The Jewish heritage holds strong in the Big Apple where one in eight New Yorkers is Jewish.
IN THIS rip-roaring city, echoes of a history that began three centuries ago are everywhere. It’s there in that carton of milk which carries the kosher trademark and the challah, a traditional bread sold in bakeries. More obvious are the synagogues in all the grandeur of a compelling past.
Then there is the almost iconic bagels, in every flavour imaginable from garlic to blueberry, found everywhere from Dunkin’ Donuts to classy cafes.
Yup, we are talking about the Jewish heritage in New York.
Kosher means halal food, where the basic rules include no pork and no mixing of dairy with meat products.
When they shop for food, Jewish people would look for symbols (with the letter U or K printed inside a circle) to verify it is kosher.
Yummy bagels, so universally enjoyed now, were introduced here by Jewish immigrants from eastern Europe.
The story began in 1654 when Jewish refugees arrived in the United States. They made their home at the Lower East Side of New Amsterdam, now known as New York .
Today, one in eight New Yorkers is Jewish.
Jonah S. Boyarin, who grew up in Manhattan’s Lower East Side, is one of those fine young men who take pride in their traditional upbringing.
“There is an old saying that it’s hard being a Jew. But I enjoy being Jewish. It feels right and natural,” said the 20-year-old Boyarin, a double major student in religion and economics at a Connecticut university.
He spoke of how, as a school kid, he often had to cram all his homework on Sundays because Jews observe the Sabbath (from Friday night to Saturday night) as a rest day.
That time was spent instead following his father to the synagogue where they would pray in Hebrew.
There was also the prohibition of switching on electrical installations and devices during the Sabbath.
“In some orthodox apartments, the elevators would automatically stop at every floor so that the residents would not need to press the button during that time,” he said.
Other ways of adapting include getting someone else to switch on the lights for them.
A Malaysian friend who works in a Jewish hospital noted that his colleagues would not drive or answer the telephone during the Sabbath. The answering machine handles the calls.
On Christmas Day, it has almost become a standard practice for Jews here to eat Chinese food since most restaurants are closed on the day.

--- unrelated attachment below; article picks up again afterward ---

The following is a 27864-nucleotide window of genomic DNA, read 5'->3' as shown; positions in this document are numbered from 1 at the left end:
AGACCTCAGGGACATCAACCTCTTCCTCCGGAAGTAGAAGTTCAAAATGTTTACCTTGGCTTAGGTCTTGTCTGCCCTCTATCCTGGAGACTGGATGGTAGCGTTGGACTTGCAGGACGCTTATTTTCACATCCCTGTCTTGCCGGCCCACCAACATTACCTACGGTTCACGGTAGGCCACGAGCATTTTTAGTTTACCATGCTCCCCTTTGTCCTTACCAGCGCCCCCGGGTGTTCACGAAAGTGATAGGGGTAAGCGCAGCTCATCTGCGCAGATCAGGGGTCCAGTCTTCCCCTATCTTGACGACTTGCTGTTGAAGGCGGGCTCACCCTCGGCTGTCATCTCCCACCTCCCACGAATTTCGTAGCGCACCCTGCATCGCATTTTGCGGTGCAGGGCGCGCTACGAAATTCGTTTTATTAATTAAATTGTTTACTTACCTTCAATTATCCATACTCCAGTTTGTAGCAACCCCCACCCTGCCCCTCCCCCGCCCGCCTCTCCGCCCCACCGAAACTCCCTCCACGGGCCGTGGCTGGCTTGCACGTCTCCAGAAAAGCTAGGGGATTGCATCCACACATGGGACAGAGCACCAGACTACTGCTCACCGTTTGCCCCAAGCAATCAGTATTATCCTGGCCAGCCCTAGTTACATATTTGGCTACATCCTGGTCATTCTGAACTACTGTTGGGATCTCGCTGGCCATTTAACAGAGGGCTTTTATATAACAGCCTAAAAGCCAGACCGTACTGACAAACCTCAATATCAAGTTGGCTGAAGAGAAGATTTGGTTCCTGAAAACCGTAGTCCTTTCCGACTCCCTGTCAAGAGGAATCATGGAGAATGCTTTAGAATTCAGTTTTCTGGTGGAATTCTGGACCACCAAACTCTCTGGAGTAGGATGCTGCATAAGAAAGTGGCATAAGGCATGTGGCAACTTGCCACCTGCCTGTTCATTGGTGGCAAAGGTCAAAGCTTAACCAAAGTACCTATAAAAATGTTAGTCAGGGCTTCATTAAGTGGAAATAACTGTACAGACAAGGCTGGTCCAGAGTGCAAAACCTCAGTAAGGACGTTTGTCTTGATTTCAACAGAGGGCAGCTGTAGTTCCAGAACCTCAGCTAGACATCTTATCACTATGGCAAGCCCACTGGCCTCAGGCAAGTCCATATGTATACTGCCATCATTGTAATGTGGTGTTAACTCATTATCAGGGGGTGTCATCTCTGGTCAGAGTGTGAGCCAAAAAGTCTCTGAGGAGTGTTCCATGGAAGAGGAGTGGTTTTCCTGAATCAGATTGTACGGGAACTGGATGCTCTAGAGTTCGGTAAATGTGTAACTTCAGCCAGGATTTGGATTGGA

A Jewish woman wrote in the newspaper two weeks ago that she bought a Christmas tree, finally buckling to her yearning to have all the trimmings and tinsels.
Didn’t Boyarin ever wish for a pine tree? “No, I never wanted one,” he replied. Neither did it bother him that he couldn’t eat bacon.
The only sore point that he could recollect was how his parents forbade him from joining his friends for trick-or-treat on Halloween Day.
But the grown-up Boyarin now cherishes his Lower East Side heritage although the place has lost most of its old culture since the original inhabitants moved out.
“It is, however, still a piece of living history. It’s a truism to say that Lower East Side is a neighbourhood in transition,” said Chava Gottlieb, executive director of Congregation Chasam Sopher, New York’s second oldest synagogue.
The numerous walking tours for visitors keen to explore the Jewish side of the neighbourhood are proof that it is not a forgotten place.
As for Boyarin, he relishes sharing stories about his roots.
The Three Stooges, he said, often made jokes in Yiddish, the common language of Eastern European Jews.
Jerry Seinfeld and Woody Allen are just some of the famous Jewish celebrities from New York.
American Jews, according to Boyarin, are overwhelmingly Democrats, which partly explained why New York is a blue state.
Here, it is common to bump into the Hasidim, known to adhere strictly to Jewish laws, and where the men, dressed in black, keep long, curled sideburns.
Last week, the city’s first Hasidic policeman was accepted into the force and the New York Post called him “The kosher cop”.